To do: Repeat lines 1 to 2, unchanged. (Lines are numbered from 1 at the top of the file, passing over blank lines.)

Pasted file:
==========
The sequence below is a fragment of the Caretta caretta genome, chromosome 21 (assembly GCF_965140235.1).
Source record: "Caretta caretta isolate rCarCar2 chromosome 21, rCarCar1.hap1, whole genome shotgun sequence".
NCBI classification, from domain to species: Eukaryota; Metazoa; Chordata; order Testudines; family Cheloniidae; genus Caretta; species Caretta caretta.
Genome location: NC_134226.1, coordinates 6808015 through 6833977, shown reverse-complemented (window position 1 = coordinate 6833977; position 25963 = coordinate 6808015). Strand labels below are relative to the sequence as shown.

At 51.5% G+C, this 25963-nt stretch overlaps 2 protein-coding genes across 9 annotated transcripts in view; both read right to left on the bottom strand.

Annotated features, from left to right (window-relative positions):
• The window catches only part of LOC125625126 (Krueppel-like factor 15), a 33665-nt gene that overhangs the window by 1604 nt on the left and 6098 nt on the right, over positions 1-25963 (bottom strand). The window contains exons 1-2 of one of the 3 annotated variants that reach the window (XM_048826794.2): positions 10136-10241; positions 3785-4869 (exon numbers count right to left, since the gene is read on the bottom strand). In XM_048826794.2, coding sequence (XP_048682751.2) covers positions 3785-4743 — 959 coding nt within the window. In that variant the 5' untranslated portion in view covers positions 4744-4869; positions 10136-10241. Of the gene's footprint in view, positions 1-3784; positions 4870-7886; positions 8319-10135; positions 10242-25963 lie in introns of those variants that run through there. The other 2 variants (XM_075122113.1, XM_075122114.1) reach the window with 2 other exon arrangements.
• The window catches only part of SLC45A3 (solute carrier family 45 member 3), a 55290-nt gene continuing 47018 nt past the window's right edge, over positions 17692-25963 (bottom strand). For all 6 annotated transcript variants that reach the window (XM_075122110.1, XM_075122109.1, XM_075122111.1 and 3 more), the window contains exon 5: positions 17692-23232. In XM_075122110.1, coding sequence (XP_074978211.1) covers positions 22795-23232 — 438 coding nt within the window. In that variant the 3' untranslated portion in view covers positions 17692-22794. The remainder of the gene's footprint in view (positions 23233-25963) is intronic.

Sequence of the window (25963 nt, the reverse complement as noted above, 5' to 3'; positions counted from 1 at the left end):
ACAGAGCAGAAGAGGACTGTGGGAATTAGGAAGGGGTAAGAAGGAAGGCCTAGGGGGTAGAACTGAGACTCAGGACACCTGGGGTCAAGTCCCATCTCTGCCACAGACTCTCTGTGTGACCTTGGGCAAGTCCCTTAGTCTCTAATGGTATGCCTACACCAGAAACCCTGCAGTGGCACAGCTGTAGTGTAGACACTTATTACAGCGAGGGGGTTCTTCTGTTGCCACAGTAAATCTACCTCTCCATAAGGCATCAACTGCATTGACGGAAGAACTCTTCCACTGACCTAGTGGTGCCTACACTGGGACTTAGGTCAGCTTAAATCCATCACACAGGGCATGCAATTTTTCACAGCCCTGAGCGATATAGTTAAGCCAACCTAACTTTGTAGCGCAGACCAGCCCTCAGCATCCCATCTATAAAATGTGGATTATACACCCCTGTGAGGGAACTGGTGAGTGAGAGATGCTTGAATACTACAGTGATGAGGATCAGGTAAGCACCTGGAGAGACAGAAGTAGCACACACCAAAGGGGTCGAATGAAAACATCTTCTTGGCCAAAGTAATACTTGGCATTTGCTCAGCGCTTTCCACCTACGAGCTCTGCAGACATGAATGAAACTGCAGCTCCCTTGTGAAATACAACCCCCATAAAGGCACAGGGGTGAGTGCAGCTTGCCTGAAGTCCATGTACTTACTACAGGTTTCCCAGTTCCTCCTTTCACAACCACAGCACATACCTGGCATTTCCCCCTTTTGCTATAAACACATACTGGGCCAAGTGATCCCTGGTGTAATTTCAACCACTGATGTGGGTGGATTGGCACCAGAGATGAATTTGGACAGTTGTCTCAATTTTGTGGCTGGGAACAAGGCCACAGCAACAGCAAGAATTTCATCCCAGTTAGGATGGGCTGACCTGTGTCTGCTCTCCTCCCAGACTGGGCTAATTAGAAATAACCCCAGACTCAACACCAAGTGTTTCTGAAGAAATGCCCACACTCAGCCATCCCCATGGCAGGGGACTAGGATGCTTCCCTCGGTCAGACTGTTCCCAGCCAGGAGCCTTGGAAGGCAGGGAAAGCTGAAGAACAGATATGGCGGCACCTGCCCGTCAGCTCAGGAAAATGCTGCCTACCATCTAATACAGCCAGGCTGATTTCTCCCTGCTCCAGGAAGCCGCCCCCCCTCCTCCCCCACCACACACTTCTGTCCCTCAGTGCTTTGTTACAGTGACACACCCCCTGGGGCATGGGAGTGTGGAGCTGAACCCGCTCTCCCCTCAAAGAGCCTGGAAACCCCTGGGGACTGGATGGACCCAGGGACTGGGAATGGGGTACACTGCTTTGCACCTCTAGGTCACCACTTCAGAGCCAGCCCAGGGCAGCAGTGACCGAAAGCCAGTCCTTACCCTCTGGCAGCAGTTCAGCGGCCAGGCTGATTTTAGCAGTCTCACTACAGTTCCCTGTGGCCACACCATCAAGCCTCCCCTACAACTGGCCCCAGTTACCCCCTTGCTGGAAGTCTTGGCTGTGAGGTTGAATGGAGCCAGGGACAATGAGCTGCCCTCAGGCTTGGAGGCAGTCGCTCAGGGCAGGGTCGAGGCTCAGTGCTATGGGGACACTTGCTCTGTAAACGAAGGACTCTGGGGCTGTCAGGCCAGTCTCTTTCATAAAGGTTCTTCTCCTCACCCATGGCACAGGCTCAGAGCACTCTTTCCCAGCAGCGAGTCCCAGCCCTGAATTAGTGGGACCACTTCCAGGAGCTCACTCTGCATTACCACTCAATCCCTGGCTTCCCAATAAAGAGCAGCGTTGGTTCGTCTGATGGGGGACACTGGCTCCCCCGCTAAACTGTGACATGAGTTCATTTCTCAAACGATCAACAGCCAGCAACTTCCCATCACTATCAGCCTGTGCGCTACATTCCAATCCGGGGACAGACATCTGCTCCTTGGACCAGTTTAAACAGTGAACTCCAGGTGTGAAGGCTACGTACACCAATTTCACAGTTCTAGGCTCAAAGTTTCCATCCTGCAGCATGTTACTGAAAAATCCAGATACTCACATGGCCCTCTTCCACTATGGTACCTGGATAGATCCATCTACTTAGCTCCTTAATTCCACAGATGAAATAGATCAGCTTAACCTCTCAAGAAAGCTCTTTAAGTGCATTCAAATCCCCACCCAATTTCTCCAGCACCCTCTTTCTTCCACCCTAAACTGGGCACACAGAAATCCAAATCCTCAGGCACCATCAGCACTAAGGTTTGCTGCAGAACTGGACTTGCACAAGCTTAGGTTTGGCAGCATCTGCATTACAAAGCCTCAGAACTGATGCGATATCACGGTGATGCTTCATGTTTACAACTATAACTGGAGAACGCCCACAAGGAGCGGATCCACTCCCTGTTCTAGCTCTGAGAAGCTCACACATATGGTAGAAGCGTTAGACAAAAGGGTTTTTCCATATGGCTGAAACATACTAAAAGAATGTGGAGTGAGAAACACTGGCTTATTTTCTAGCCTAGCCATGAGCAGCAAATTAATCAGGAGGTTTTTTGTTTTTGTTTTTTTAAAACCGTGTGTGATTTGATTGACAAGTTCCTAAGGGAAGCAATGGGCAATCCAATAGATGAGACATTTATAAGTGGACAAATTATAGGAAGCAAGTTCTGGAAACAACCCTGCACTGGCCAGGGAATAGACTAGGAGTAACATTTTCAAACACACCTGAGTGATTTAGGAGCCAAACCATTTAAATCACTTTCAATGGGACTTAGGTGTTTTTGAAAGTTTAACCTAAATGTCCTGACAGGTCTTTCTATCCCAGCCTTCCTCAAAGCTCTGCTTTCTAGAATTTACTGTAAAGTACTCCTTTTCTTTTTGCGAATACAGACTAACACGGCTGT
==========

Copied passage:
The sequence below is a fragment of the Caretta caretta genome, chromosome 21 (assembly GCF_965140235.1).
Source record: "Caretta caretta isolate rCarCar2 chromosome 21, rCarCar1.hap1, whole genome shotgun sequence".